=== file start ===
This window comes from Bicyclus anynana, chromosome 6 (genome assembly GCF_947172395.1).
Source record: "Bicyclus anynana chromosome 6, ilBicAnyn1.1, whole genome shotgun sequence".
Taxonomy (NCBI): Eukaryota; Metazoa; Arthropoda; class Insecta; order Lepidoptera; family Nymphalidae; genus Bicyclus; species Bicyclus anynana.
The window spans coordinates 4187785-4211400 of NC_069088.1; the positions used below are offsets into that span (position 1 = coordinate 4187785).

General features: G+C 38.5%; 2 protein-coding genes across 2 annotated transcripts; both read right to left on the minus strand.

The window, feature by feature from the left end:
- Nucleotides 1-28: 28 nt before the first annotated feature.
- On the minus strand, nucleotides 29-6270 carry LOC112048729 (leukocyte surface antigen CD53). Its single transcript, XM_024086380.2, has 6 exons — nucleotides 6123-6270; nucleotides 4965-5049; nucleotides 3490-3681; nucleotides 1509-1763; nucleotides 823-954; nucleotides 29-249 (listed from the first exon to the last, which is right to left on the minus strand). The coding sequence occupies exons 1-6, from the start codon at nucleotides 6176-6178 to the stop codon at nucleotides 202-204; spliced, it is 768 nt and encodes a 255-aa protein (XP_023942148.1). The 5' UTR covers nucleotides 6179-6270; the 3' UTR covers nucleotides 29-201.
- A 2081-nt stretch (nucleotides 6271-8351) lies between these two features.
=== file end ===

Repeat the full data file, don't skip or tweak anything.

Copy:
This window comes from Bicyclus anynana, chromosome 6 (genome assembly GCF_947172395.1).
Source record: "Bicyclus anynana chromosome 6, ilBicAnyn1.1, whole genome shotgun sequence".
Taxonomy (NCBI): Eukaryota; Metazoa; Arthropoda; class Insecta; order Lepidoptera; family Nymphalidae; genus Bicyclus; species Bicyclus anynana.
The window spans coordinates 4187785-4211400 of NC_069088.1; the positions used below are offsets into that span (position 1 = coordinate 4187785).

General features: G+C 38.5%; 2 protein-coding genes across 2 annotated transcripts; both read right to left on the minus strand.

The window, feature by feature from the left end:
- Nucleotides 1-28: 28 nt before the first annotated feature.
- On the minus strand, nucleotides 29-6270 carry LOC112048729 (leukocyte surface antigen CD53). Its single transcript, XM_024086380.2, has 6 exons — nucleotides 6123-6270; nucleotides 4965-5049; nucleotides 3490-3681; nucleotides 1509-1763; nucleotides 823-954; nucleotides 29-249 (listed from the first exon to the last, which is right to left on the minus strand). The coding sequence occupies exons 1-6, from the start codon at nucleotides 6176-6178 to the stop codon at nucleotides 202-204; spliced, it is 768 nt and encodes a 255-aa protein (XP_023942148.1). The 5' UTR covers nucleotides 6179-6270; the 3' UTR covers nucleotides 29-201.
- A 2081-nt stretch (nucleotides 6271-8351) lies between these two features.